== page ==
‘There is No Spoon Painting’. Tereza Swanda.
I was recently sweating blood over a submission of three artworks to a group exhibition in Folkestone. The gallery in question had wanted photographs of each piece in its frame. I searched and found a space on the wall and dutifully followed the very specific instructions, only to discover each of my screenprints had been obscured by the glass in the frames. It had already been a rigmarole to get to this stage and having messed about with editing the pictures, with little success; I was tempted to send the images as they were and hope they were good enough. However, I stopped myself and decided to send the images to some friends and ask their opinion. One of them suggested that I remove the glass from the frames and reshoot the photos, he added 'if you have the spoons'. I wondered what on earth he was talking about and considereed the possibility of there being a special tool that removed glass from frames (which seemed a little unecessary, I could do it by hand). However, the idea of removing the glass made my heart sink, it seemed ridiculous that such a small task should feel so exhausting.
This has been applied to a particular chronic illness, but it can be tailored to every individual need.
Feeling curious, I asked my friend what he had meant by 'spoons' and he explained 'spoon theory'. In brief; it is an analogy which equates the amount of ability that someone with chronic illness has to complete their daily tasks to a limited number of spoons' (MEpedia 2023). I immediately connected to this idea, as the analogy enabled me to visualise my daily energy quotiant and recognise my limitations. This, in turn, somehow enabled me to feel more compassion for myself, as I often pay most attention to the things I feel less able to do and give myself a hard time about it. This, then, seemed to give me a burst of energy, I found a spare spoon, gave it a polish and reshot my exhibition submissions, so they could be seen in all their glory. I'm not claiming the photos looked especially professional, but I was out of spoons and so I submitted, payed the fee and now sit and await the decision. I allowed myself to be a little bit pleased with myself, as I had wanted my Dungeness prints to be seen close to the special place itself.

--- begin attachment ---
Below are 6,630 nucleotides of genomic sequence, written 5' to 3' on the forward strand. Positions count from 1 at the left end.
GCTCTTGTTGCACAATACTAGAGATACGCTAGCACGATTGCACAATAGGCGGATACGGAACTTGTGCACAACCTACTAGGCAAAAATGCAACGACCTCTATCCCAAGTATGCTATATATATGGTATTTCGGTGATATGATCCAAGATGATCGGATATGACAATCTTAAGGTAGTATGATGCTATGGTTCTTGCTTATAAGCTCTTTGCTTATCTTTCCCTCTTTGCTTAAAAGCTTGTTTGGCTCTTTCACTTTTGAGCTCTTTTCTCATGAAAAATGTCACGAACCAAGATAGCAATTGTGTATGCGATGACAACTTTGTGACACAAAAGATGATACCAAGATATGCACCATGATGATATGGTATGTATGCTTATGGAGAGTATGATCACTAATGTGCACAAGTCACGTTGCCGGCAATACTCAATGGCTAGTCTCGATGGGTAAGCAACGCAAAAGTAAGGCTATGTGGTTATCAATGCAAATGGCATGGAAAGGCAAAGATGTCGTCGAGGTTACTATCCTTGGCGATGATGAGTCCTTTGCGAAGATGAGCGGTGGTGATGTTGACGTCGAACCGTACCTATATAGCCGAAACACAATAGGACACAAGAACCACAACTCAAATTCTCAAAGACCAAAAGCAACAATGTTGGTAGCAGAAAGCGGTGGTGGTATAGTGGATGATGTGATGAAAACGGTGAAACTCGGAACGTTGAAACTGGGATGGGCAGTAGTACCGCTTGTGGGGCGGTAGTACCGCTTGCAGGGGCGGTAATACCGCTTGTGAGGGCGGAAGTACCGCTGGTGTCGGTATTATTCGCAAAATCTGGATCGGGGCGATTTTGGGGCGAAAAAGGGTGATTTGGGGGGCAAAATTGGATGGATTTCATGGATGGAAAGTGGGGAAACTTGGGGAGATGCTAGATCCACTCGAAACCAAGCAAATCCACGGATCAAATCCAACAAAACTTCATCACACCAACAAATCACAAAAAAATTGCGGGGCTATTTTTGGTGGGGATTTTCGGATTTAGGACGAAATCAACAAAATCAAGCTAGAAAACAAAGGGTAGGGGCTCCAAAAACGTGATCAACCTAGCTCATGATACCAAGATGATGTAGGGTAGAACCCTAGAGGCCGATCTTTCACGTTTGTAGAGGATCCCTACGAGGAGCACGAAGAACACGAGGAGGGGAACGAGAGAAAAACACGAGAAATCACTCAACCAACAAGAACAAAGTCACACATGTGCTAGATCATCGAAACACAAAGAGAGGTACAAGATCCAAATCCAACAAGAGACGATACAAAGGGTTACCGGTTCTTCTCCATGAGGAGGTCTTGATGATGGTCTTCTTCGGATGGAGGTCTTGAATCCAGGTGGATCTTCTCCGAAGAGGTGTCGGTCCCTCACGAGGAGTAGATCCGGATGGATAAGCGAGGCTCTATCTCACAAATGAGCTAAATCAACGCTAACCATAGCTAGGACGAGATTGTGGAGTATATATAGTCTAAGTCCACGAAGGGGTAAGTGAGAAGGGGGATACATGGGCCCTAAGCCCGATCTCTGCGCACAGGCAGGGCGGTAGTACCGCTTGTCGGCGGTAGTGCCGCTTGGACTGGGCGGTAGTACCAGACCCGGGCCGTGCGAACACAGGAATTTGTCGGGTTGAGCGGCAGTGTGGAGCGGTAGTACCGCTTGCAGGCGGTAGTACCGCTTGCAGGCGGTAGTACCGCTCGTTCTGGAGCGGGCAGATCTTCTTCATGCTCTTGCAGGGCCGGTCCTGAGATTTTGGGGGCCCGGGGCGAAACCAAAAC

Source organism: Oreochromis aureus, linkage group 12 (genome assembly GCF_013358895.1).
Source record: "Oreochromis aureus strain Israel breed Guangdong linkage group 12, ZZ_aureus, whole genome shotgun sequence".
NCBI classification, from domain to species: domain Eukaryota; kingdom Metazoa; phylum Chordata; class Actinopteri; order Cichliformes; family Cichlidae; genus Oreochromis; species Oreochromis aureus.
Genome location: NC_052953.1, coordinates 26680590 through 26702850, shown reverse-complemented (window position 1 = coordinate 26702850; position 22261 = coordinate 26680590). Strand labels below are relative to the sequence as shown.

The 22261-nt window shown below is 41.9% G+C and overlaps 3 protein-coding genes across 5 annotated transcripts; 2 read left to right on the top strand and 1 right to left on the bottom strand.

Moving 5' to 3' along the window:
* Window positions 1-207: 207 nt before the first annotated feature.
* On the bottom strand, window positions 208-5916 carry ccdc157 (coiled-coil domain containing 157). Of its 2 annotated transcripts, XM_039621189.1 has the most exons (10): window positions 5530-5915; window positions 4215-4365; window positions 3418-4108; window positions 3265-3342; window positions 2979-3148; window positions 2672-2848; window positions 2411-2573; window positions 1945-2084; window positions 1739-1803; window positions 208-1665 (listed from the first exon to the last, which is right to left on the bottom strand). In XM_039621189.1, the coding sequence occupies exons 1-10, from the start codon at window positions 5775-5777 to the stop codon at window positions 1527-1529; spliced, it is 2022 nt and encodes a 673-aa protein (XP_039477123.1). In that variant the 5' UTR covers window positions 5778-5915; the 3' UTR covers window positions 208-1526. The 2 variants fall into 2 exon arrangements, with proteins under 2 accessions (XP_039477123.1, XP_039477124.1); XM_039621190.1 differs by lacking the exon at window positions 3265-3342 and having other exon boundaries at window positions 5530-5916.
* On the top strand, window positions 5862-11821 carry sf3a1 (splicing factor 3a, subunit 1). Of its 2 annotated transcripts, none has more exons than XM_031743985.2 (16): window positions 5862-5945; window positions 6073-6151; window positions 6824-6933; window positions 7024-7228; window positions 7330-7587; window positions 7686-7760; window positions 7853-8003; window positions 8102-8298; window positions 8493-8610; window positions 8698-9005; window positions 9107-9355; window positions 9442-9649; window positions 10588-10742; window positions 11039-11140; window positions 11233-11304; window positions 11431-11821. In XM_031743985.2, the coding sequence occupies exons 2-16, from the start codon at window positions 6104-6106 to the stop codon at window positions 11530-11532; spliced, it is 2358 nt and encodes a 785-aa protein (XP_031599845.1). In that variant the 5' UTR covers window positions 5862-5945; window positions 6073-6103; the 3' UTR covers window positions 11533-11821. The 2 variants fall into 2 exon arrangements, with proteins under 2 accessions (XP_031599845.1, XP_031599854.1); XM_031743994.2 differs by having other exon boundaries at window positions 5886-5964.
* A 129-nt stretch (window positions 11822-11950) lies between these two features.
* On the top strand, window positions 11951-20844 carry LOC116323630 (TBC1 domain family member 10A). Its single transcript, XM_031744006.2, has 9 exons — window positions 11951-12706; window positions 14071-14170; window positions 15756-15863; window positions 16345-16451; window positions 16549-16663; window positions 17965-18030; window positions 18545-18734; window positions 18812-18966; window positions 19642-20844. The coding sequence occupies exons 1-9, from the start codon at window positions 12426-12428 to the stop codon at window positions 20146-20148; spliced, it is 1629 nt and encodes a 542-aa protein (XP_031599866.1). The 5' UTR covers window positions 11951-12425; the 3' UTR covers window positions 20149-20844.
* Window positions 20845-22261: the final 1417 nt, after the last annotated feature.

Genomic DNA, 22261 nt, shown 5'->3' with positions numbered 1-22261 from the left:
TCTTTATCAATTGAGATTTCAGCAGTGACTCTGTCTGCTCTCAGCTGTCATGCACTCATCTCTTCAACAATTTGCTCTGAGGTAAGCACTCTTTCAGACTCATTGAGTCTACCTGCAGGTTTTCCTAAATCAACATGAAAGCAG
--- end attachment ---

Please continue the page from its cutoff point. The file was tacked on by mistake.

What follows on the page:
Derek Jarman’s Garden I
Derek Jarman’s Garden II
Dungeness Power Stations
I remain grateful for the 'spoons' analogy, as during particularly testing times, it is helping me plan my days in accordance with my mental and physical resources. It is hard to separate the two, as one impacts on the other; the things I find emotionally demanding usually cause me to feel physicaly exhaused, if I were to overdo it and this is easy to do. It is important to recognise the things we find particularly demanding, so we can take better care of ourselves in identifying what helps us replenish our spoon supply. For example, I know that listening to the news is a huge drain on my energy, due to the anxiety it causes, so I avoid it as much as I am able. I also know that, as much as I need connection with other people, I can find social situations, particularly busy ones rather overwhelming. For me, time and space are essential, in order to recharge.
Right now, I feel I have overdone things and am pretty much out of spoons. These days, it seems, the demands of life are coming at us from all angles and it is difficult for those with just a handful of spoons to plan ahead and take care of themselves. The diminished level of mental health support available to me made itself painfully known over the last week, to the degree I actually felt that the service that was meant to be helping me was determined to make me feel so much worse. This had obviously left me feeling very distressed, as I felt so worried, helpless and vulnerable. I have not been sleeping well. I am sure it won't surprise you to know that my story is not unusual these days. I have many friends who have had support withdrawn and have been left to try to cope on their own. I can only hope that this situation is temporary and that this is the worst it is going to get.